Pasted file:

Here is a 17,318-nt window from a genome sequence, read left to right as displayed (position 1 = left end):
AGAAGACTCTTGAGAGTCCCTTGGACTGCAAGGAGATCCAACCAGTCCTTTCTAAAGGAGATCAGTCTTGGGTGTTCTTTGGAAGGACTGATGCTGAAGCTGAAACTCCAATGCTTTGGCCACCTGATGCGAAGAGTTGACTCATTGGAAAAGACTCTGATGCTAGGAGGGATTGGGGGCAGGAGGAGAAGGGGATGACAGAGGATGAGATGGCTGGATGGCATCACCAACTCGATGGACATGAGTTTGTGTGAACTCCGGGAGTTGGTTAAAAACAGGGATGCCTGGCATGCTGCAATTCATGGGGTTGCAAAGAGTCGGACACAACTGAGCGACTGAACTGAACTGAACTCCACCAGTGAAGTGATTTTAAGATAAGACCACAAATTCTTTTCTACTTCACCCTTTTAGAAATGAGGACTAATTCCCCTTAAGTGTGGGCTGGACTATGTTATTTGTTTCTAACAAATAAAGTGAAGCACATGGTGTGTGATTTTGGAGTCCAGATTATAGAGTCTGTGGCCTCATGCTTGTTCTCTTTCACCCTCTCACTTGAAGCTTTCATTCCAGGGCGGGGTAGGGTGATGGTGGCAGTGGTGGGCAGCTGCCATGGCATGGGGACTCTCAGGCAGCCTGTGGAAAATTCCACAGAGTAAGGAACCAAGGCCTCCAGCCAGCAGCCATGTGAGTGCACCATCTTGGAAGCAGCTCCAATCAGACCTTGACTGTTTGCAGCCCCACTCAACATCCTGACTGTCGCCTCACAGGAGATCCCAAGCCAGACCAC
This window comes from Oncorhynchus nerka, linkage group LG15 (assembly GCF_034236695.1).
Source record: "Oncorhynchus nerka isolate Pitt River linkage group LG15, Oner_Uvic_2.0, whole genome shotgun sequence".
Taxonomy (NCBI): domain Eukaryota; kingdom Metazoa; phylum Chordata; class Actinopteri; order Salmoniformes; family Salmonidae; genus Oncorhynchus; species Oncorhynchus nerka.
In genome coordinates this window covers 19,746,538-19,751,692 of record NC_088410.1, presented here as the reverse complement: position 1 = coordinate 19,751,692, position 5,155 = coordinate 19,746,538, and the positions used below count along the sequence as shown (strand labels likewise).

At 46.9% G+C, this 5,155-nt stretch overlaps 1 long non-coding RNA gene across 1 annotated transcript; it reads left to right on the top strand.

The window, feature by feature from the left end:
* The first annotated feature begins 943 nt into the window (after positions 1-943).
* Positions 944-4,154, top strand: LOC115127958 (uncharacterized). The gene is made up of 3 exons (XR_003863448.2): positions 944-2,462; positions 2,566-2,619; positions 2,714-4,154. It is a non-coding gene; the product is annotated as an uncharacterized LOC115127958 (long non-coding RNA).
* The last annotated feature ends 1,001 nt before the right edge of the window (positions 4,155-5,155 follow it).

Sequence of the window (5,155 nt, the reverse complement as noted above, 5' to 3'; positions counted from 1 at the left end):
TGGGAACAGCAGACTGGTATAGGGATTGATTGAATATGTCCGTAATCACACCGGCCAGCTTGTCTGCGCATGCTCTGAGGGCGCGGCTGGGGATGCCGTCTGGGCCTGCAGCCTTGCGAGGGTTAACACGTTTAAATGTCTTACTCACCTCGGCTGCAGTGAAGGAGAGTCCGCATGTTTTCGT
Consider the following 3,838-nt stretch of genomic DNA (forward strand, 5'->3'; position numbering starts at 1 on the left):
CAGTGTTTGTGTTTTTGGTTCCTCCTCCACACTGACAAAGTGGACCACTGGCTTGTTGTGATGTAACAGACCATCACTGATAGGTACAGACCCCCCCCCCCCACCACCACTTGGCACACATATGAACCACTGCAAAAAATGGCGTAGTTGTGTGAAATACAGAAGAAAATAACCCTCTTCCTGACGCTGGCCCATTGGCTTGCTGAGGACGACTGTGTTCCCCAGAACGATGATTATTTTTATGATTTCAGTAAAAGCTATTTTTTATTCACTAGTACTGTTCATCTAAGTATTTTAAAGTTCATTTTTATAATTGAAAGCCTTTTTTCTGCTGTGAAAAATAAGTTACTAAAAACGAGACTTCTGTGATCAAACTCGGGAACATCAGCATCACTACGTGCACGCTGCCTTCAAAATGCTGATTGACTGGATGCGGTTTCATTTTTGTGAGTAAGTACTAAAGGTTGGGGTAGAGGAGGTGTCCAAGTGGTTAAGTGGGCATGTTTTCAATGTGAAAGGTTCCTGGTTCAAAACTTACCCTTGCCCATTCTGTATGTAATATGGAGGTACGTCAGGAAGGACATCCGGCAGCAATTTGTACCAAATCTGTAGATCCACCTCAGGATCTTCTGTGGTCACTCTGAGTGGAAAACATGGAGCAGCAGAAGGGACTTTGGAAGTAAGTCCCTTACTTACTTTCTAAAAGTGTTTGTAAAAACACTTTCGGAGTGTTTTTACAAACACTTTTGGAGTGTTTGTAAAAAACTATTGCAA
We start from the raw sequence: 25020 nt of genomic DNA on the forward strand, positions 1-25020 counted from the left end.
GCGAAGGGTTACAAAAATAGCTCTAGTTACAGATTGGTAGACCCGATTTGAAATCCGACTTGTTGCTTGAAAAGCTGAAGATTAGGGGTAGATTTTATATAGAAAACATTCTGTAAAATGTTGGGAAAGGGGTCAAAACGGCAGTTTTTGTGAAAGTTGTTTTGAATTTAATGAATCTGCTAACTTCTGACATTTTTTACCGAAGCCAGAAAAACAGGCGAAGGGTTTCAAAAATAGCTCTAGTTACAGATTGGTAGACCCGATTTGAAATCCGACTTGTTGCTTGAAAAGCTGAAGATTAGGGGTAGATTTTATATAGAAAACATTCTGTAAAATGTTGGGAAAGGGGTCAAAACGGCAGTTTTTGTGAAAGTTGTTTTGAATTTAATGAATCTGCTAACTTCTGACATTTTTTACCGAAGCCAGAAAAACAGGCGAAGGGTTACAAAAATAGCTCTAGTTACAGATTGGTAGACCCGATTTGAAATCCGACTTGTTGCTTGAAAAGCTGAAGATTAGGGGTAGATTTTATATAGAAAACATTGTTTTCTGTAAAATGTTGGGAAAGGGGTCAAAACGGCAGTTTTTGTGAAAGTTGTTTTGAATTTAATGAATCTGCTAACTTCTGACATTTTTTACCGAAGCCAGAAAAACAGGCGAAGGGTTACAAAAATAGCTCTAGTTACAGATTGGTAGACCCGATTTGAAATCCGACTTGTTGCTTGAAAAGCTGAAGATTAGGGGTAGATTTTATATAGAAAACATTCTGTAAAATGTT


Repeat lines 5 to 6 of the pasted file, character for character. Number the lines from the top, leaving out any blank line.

Taxonomy (NCBI): domain Eukaryota; kingdom Metazoa; phylum Chordata; class Actinopteri; order Salmoniformes; family Salmonidae; genus Oncorhynchus; species Oncorhynchus nerka.
In genome coordinates this window covers 19,746,538-19,751,692 of record NC_088410.1, presented here as the reverse complement: position 1 = coordinate 19,751,692, position 5,155 = coordinate 19,746,538, and the positions used below count along the sequence as shown (strand labels likewise).